Government keeps restrictive policy for foreign journalists covering in West Papua

An interview on 23 May 2019 with the head of the immigration division in the regional office of the Ministry for Law and Human Rights in Papua Province, Mr. Hermansyah Siregar (see intro image), has confirmed what human rights organisations had been criticising since May 2015, when President Joko Widodo announced the opening of West Papua to foreign journalists. West Papua remains a restricted area for foreign journalist. Any journalist visa will only be approved once the applicant has obtained all necessary documents through the Clearing House procedure, a lengthy bureaucratic procedure which is mandatory for foreign journalists intending to cover in the Indonesian provinces of Papua and Papua Barat.

Hermansyah Siregar re-confirmed during the interview that foreigners in West Papua - particularly journalist – continue to be strictly monitored by security force members. The surveillance was a preventive measure to ensure that journalists would not produce ‘provocative’ news, said Siregar. Foreigners are only permitted to work in West Papua if their work is beneficial without jeopardizing the security and the sovereignty of the Indonesian State.          

Background

On the 10 May 2015, President Joko Widodo publicly announced that foreign journalists would have free access to work in West Papua, stating that he had already discussed the matter with his ministers, the national police chief and military generals. Jokowi explained during the interview that the Clearing House procedure would be abolished and foreign journalists covering events in West Papua would no longer need a special permission differing from the permission for other parts of Indonesia.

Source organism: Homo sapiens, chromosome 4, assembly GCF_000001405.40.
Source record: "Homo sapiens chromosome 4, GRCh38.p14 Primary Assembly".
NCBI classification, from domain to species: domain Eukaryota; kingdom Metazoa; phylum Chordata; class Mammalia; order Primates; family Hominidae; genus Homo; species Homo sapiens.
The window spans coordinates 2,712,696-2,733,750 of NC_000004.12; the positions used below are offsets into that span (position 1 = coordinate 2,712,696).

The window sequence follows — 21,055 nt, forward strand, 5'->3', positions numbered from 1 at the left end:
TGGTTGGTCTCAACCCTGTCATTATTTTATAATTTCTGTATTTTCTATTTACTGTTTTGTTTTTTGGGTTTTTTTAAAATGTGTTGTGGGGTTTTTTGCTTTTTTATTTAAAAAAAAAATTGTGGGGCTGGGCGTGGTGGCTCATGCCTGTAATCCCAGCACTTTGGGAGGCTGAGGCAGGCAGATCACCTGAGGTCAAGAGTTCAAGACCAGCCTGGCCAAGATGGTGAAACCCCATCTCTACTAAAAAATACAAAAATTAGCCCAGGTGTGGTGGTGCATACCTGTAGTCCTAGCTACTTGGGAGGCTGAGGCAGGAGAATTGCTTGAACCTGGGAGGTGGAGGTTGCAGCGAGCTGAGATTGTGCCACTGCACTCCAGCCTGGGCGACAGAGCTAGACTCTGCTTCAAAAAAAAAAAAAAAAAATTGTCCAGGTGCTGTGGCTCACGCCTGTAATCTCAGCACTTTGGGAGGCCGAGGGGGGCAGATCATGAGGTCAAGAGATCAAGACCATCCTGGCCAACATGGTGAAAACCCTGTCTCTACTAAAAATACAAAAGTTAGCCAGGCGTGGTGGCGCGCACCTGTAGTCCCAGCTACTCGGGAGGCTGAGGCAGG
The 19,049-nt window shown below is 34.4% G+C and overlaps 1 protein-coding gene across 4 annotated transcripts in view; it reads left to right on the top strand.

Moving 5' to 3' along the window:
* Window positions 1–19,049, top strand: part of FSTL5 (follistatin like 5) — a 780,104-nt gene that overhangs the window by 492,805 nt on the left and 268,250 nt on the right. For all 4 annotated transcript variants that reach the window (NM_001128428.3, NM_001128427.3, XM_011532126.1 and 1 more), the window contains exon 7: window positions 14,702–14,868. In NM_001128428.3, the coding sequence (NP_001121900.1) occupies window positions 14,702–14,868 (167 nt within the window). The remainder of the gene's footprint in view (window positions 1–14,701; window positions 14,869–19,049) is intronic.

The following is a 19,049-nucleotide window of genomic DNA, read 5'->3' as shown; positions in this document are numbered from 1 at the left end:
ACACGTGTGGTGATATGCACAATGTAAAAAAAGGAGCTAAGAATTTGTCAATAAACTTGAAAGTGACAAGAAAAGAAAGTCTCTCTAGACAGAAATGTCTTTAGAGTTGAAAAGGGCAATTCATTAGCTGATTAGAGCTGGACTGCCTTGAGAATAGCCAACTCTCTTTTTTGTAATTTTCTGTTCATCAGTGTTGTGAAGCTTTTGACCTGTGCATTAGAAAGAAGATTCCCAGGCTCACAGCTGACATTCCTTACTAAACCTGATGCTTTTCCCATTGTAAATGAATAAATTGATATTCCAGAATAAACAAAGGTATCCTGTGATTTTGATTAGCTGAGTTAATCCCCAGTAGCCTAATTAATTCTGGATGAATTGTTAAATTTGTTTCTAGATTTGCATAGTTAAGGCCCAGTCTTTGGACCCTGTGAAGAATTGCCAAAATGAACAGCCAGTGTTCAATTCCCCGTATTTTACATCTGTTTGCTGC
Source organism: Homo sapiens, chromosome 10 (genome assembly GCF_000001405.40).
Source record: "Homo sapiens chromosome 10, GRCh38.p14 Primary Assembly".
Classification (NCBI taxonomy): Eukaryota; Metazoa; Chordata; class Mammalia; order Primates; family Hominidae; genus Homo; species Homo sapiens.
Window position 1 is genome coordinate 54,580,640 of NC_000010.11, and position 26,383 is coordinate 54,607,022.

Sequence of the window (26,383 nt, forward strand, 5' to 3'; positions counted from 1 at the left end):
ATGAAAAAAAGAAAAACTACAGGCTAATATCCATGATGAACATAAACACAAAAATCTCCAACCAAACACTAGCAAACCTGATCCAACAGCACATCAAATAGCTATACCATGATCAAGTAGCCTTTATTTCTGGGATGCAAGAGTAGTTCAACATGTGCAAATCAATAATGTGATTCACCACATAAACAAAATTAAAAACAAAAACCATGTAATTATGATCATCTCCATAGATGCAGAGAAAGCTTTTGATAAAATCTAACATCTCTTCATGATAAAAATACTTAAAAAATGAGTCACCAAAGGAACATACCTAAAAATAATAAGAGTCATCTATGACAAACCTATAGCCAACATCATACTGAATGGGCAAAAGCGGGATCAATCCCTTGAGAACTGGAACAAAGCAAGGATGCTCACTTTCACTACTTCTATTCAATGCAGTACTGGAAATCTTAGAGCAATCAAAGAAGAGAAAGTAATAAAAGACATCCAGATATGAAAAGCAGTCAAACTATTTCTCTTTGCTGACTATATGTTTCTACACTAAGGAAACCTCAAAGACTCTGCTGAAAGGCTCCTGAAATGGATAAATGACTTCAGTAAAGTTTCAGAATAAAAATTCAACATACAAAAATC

The burdensome application process takes several months and requires approval from twelve different state agencies, including the military. The permission is only approved with the condition that journalists cover non-political issues, related to development or culture. If foreign journalists get a visa and permission for media coverage in Papua Province, the local police and military will monitor them, including the persons they meet and interview.

So far, it remained unclear to what extent President Joko Widodo’s commitment in 2015 was actually implemented. The major problem is that President Jokowi’s public statement was never enforced through a government regulation. Such a regulation should guarantee that foreign journalists can cover news events freely in West Papua without intimidation, limitations or being escorted by security force members during media coverage.

During the 3rd cycle of Indonesia Universal Periodic Review at the UN Human Rights Council in May 2017, the Indonesian minister for foreign affairs, Mrs Retno Marsudi, mentioned the opening of West Papua for foreign journalists and international organizations among the government’s major human rights achievements. She elaborated that 39 foreign journalists had allegedly covered in West Papua in 2015, resembling an increase of 41% in comparison to 2014.